Basic information about vitamin and minerals image

Basic Information About Vitamin And Minerals

Basic knowledge of Vitamins and Minerals

Vitamins and Minerals are also known as Micronutrients.

Routinely, your body produces skin, bones, and muscles. It churns out rich red blood cells that carry nutrients and oxygen to remote organs and Sends nerve signals between body and brain pathways. It also makes chemical messengers that shuttle from one organ to another, issuing the instructions that help sustain life.

To do this, your body requires some raw materials like Vitamins and Minerals. These include at least 30 Minerals, Vitamins, and dietary components that your body needs but cannot manufacture on its own in sufficient amounts.

Vitamins and Immune System shore up bones, heal wounds, convert food into energy, and repair cellular damage.

Micronutrients with a significant role in the body

Vitamins and Minerals are called micronutrients because your body needs only tiny amounts. But failing to get even those small quantities virtually guarantees disease. Here are a few examples of illnesses due to Vitamin -deficiencies :

  • Scurvy. Ancient Sailors learned that living for months without fresh Vitamin C—causes bleeding Gums, i.e.scurvy.
  • Blindness. In some developing countries, people still become blind due to Vitamin A deficiency.
  • Rickets. Vitamin D deficiency (calciferol) can cause Rickets, a condition in which bones become soft and weak.

Just as a lack of critical micronutrients can cause substantial harm to your body, getting sufficient quantities can provide a considerable benefit. Some examples of these benefits:

  • Strong bones. A combination of Calcium, Phosphorus protects your bones against fractures.
  • Prevents congenital disabilities. Taking Supplements early in pregnancy helps prevent offspring's brain and congenital spinal disabilities.
  • Healthy teeth. The mineral fluoride helps bone formation and keeps dental cavities from starting or worsening.

Vitamins are Vitamins unused by the body that is primarily lost through urine.

Water-soluble Vitamins

B Vitamins

  • Thiamin (vitamin B1)
  • Riboflavin (vitamin B2)
  • Niacin (vitamin B3)
  • Pantothenic Acid (vitamin B5)
  • Pyridoxine (Vitamin B6)
  • Biotin (vitamin B7)
  • Folic acid (folate, Vitamin B9)
  • Vitamin B12

Vitamin C

Fat-soluble Vitamins

  • Vitamin A (retinol)
  • Vitamin D (calciferol)
  • Vitamin E (tocopherol)
  • VitamiMenadionedione)

Minerals are inorganic elements in soil and water, consumed by animals or Absorbed by plants. While you are familiar with Calcium, Sodium, and Potassium, a range of other Minerals, including trace Minerals (e.g., copper, iodine, and Zinc), are needed in minimal amounts (trace).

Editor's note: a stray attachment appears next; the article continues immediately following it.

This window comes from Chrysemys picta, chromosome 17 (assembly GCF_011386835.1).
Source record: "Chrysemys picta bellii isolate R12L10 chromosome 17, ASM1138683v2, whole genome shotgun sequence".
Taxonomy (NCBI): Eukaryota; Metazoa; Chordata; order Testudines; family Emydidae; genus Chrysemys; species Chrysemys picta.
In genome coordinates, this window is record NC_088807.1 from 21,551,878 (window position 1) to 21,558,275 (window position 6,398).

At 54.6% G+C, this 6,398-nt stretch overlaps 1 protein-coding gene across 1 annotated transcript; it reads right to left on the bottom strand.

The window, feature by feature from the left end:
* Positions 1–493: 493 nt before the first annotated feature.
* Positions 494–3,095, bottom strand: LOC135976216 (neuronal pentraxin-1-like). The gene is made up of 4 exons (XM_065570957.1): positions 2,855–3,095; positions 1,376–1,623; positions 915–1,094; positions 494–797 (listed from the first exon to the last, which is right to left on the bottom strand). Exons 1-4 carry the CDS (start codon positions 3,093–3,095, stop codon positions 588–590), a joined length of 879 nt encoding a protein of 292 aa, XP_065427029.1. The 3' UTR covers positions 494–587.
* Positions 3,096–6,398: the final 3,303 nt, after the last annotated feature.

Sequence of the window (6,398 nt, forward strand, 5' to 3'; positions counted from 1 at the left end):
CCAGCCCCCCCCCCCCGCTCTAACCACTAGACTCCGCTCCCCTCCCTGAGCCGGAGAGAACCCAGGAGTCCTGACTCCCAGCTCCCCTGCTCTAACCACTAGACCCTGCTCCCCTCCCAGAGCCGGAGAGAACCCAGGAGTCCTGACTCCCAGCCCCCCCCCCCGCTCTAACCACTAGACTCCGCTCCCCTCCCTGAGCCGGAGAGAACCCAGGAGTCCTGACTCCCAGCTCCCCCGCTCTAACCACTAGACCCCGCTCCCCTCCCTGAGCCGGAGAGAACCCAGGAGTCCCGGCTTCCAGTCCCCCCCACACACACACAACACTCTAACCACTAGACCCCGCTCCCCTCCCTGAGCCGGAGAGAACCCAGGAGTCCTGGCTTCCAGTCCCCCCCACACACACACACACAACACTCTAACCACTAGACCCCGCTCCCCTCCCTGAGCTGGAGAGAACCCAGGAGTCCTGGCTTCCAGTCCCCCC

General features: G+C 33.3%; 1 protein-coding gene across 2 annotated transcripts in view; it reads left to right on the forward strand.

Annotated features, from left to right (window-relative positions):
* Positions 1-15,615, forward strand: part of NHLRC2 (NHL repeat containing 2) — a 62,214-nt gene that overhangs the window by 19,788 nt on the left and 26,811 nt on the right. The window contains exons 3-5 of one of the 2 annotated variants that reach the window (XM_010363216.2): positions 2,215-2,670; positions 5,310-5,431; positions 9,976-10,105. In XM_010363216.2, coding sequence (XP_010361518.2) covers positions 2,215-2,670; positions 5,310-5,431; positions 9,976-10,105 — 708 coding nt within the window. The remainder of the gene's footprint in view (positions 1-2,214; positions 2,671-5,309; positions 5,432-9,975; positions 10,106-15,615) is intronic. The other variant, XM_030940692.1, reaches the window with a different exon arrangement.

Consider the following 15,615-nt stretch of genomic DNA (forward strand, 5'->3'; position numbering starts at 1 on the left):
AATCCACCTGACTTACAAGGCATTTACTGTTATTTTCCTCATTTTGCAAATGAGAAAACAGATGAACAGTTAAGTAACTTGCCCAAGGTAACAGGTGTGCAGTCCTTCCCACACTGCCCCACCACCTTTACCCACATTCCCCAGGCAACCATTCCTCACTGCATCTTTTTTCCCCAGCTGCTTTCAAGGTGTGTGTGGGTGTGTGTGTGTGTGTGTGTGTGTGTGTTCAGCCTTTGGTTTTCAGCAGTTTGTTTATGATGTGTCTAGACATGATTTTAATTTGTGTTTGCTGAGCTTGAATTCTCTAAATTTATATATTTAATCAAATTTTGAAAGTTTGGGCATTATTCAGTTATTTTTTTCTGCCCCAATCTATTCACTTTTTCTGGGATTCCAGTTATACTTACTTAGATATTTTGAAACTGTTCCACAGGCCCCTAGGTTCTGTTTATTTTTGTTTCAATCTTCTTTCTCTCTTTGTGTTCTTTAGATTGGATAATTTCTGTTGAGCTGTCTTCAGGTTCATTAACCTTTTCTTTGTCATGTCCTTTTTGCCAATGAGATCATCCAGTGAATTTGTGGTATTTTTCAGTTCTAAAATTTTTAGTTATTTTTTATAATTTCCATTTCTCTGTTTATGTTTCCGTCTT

The National Academy of Medicine, U.S., develops nutrient reference values known as the Dietary Reference-Intakes (DRIs) for Vitamins and Minerals. These are intended as a guide for good nutrition and a scientific basis for developing food guidelines in Canada and the U.S. The DRIs are specific to gender, age, and life stages and cover more than 40 nutrient substances.

Recommended Daily Intake of Minerals for Adults

Vitamin (Common Names)

Recommended Dietary Allowance (RDA) or Daily Adequate Intake (AI)*

Upper Limit

Women

Men

Vitamin-A (pre-formed = Retinol ; Vitamin A)

700 mcg (2,333 IU)

900 mcg (3,000 IU)

3,000 mcg (about 10,000 IU)

Thiamin (vitamin-B1)

1.1 mg

1.2 mg

Not known

Riboflavin (vitamin B2)

1.1 mg

1.3 mg

Not known

Niacin (vitamin-B3; nicotinic acid)

14 mg

16 mg

35 mg

Pantothenic Acid (vitamin-B5)

5 mg*

5 mg*

Not known

Vitamin-B6 (pyridoxal, Pyridoxine , pyridoxamine)

Ages 19-50: 1.3 mg

Ages 51+: 1.5 mg

Ages 19-50: 1.3 mg

Ages 51+: 1.7 mg

100 mg

Biotin (vitamin-B7)

30 mg*

30 mg*

Not known

Folate (Folic acid; Vitamin -B9)

400 mcg

400 mcg

1,000 mcg

Vitamin-B12

2.4 mcg

2.4 mcg

Not known

Vitamin-C

75 mg*

(Smokers add 35 mg)

90 mg*

(Smokers add 35 mg)

2,000 mg

Choline

425 mg*

550 mg*

3,500 mg

Vitamin-D (calciferol)

Ages 19-50: 15 mcg (600 IU)

Ages 51-70: 15 mcg (600 IU)

Ages 71+: 20 mcg (800 IU)

Ages 19-50: 15 mg (600 IU)

Ages 51-70: 15 mcg (600 IU)

Ages 71+: 20 mcg (800 IU)

100 mcg (4,000 IU)

Vitamin-E (alpha-tocopherol)

15 mg

15 mg

1,000 mg

Vitamin-K (phylloquinMenadioneione )

90 mcg*

120 mcg*

Not known

Mineral

Recommended Dietary Allowance (RDA) or Daily Adequate Intake (AI)*

Upper Limit

Women

Men

Calcium

Ages 31-50: 1,000 mg

Ages 51+: 1,200 mg

Ages 31-50: 1,000 mg

Ages 51+: 1,200 mg

2,500 mg

Chloride

Ages 19-50: 2.3 g*

Ages 51-70: 2.0 g*

Ages 71+: 1.8 g*

Ages 19-50: 2.3 g*

Ages 51-70: 2.0 g*

Ages 71+: 1.8 g*

Not known

Chromium

Ages 31-50: 25 mcg*

Ages 51+: 20 mcg*

Ages 31-50: 35 mcg*

Ages 51+: 30 mcg*

Not known

Copper

900 mcg

900 mcg

10,000 mcg

Fluoride

3 mg

4 mg

10 mg

Iodine

150 mcg

150 mcg

1,100 mcg

Iron

Ages 31-50: 18 mg

Ages 51+: 8 mg

Ages 31-50: 8 mg

Ages 51+: 8 mg

45 mg

Magnesium

Ages 19-30: 310 mg

Ages 31-70+: 320 mg

Ages 19-30: 400 mg

Ages 31-70+: 420 mg

350 milligrams (from Supplements )

Manganese

1.8 mg*

2.3 mg*

11 mg

Molybdenum

45 mcg

45 mcg

2,000 mcg

Phosphorus

700 mg

700 mg

Ages 31-70: 4,000 mg

Ages 71+: 3,000 mg

Potassium

Ages 14-18: 2,300 mg

Ages 19+: 2,600 mg*

Ages 14-18: 3,000 mg*

Ages 19+: 3,400 mg*

Not known

Selenium

55 mcg

55 mcg

400 mcg

Sodium

1,500 mg*

1,500 mg*

Not determined;

Zinc

8 mg

11 mg

40 mg

= Adequate-Intake (AI), mg = milligrams, mcg = micrograms, g = grams.

 An Adequate-Intake (AI) is a recommended intake when a Rdais the average daily dietary intake sufficient to get the nutrient requirement of 95-97% of healthy individuals in a specific group according to the stage of life and gender.

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